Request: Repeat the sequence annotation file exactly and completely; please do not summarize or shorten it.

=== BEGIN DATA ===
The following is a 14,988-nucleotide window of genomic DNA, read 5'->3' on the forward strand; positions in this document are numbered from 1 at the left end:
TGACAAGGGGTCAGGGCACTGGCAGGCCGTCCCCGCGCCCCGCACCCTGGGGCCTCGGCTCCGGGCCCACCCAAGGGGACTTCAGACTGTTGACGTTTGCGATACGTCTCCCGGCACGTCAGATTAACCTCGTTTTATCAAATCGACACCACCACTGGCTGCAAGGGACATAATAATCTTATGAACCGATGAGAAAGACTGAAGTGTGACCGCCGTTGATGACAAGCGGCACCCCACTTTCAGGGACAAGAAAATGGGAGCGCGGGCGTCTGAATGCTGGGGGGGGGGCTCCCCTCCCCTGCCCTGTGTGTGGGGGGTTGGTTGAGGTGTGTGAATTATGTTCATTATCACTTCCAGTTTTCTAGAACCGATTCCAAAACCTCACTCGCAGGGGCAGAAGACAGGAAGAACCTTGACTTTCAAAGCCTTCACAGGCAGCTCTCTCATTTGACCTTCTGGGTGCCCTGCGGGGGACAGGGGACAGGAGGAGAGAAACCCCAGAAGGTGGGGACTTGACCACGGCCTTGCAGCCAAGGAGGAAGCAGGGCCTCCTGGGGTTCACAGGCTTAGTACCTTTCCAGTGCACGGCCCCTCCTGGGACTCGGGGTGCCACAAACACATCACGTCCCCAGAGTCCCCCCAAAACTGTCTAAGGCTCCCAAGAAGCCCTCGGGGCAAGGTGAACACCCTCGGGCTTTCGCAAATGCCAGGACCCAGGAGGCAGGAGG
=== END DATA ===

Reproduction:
The following is a 14,988-nucleotide window of genomic DNA, read 5'->3' on the forward strand; positions in this document are numbered from 1 at the left end:
TGACAAGGGGTCAGGGCACTGGCAGGCCGTCCCCGCGCCCCGCACCCTGGGGCCTCGGCTCCGGGCCCACCCAAGGGGACTTCAGACTGTTGACGTTTGCGATACGTCTCCCGGCACGTCAGATTAACCTCGTTTTATCAAATCGACACCACCACTGGCTGCAAGGGACATAATAATCTTATGAACCGATGAGAAAGACTGAAGTGTGACCGCCGTTGATGACAAGCGGCACCCCACTTTCAGGGACAAGAAAATGGGAGCGCGGGCGTCTGAATGCTGGGGGGGGGGCTCCCCTCCCCTGCCCTGTGTGTGGGGGGTTGGTTGAGGTGTGTGAATTATGTTCATTATCACTTCCAGTTTTCTAGAACCGATTCCAAAACCTCACTCGCAGGGGCAGAAGACAGGAAGAACCTTGACTTTCAAAGCCTTCACAGGCAGCTCTCTCATTTGACCTTCTGGGTGCCCTGCGGGGGACAGGGGACAGGAGGAGAGAAACCCCAGAAGGTGGGGACTTGACCACGGCCTTGCAGCCAAGGAGGAAGCAGGGCCTCCTGGGGTTCACAGGCTTAGTACCTTTCCAGTGCACGGCCCCTCCTGGGACTCGGGGTGCCACAAACACATCACGTCCCCAGAGTCCCCCCAAAACTGTCTAAGGCTCCCAAGAAGCCCTCGGGGCAAGGTGAACACCCTCGGGCTTTCGCAAATGCCAGGACCCAGGAGGCAGGAGG